Capital Expenditure by US freight railways (US$, bn)
Source: Association of American Railroads, Class 1 railways only.
US freight railway performance (re-based to 100 as at 1981)
Source: Association of American Railroads.
While electric and gas utilities are predominately privately owned, they are closely regulated by state utility commissions and, to a lesser extent, the US Federal Energy Regulatory Commission (FERC). Hence their rate of investment tends to be determined in conjunction with state-based public policy objectives, and is often constrained by the impact on customers’ / voters’ energy bills. In recent years, the shale energy revolution has kept electric and gas utility fuel costs low. This has enabled regulators and utilities to spend money on maintaining and enhancing aged transmission, distribution and generation assets without needing to sharply raise bills.
Investor owned electric utilities investment (US$, bn)
Source: Edison Electric Institute.
* 2018/2019 are based on company forecast.
“Slowly but surely, government-owned infrastructure sectors are seeking and utilising private sector capital to fund new investment.”
¹ Including companies like Union Pacific, BNSF, CSX, Norfolk Southern and Kansas City Southern.
² Including companies like Kinder Morgan, Williams Cos, Enterprise Products Partners and Enbridge Energy.
³ Including companies like American Tower, Crown Castle, SBAC Communications and Vertical Bridge.
⁴ Including companies like Waste Management, Republic Services, Waste Connections and Advance Disposal.
Public sector investment lagging
The US infrastructure sectors where we believe investment is failing to keep up with demand are roads, bridges, airports, water utilities and passenger rail. These sectors are all dominated by government ownership. In our view the main reasons for this under-investment are:
(1) inadequate or flawed funding models in a low taxing economy⁵,
(2) a political inability to raise taxes,
(3) the timing mismatch between political electoral cycles of between 2 and 4 years and infrastructure asset lifecycles of between 40 and 60 years,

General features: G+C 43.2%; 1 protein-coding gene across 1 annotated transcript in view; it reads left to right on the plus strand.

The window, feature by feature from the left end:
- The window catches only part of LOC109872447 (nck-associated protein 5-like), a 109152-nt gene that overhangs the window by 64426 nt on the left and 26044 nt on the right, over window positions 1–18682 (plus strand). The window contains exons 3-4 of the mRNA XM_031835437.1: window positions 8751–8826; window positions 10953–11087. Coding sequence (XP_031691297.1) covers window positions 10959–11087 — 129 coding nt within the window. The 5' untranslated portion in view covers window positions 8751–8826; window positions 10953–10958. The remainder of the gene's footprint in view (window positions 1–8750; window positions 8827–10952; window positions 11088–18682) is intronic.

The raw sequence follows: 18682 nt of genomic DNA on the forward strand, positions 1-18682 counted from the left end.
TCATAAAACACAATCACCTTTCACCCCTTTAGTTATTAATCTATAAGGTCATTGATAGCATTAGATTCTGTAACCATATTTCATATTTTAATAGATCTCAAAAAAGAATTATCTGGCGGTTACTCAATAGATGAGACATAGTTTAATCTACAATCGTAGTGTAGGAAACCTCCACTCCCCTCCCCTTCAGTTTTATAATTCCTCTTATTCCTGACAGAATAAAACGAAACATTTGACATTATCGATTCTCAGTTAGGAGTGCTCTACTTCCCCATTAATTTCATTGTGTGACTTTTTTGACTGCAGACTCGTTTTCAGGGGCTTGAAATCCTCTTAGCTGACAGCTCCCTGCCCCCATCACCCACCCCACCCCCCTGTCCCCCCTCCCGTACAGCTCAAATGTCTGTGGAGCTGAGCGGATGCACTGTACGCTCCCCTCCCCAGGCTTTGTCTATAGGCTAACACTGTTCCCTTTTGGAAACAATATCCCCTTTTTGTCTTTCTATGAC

(4) a public perception that roads and bridges should be “free”, limiting politicians’ ability to introduce tolling systems and,
(5) planning complexity between local, state, regional and federal governments.
The evidence of under-investment and failure to meet the demands of the growing economy in these government dominated infrastructure sectors are numerous. Some of the main examples include:
– The US Department of Transportation estimates an annual highway and bridge investment shortfall of US$43 billion.
– Despite a 23% increase in highway spending from 2002 to 2012, travel delays have increased 20% and ride quality has declined by 2%⁶.
– 9% of US bridges carrying 188 million trips per day are rated structurally deficient by the ASCE⁷.
– 240,000 water mains break every year wasting two trillion gallons of treated drinking water.
– Water pipes are being replaced at a rate of just 0.5% pa or every 200 years - almost twice the useful lives.
– While the government-owned Amtrak passenger rail provider has improved its ridership and operating performance in recent years, it still loses US$1 billion⁸ pa, only has two profitable services⁹, and has failed to implement the “land value capture strategy” around its stations that has proved so successful for Asian rail operators.
– Within metropolitan areas, public transport has a low and declining share of commuter usage. Nowhere is this more apparent in the US’ second largest city, Los Angeles, where the metropolitan transport authority’s ridership is almost 20% below 1985 levels despite an almost 20% increase in population over this time¹⁰.
Aging US water utility infrastructure
Source: American Water Works.
Over the past decade we have seen modest signs that governments are slowly but surely opening up some of these underfunded infrastructure sectors to private operators. In the road space, new privately funded express lane projects have been established in Texas, Virginia and North Carolina, two toll roads in Puerto Rico have been sold to a private company, and Public Private Partnerships¹¹ (PPPs) have been set up for new bridges / tunnels in New York / New Jersey, Ohio / Kentucky, Pennsylvania, Virginia and Florida.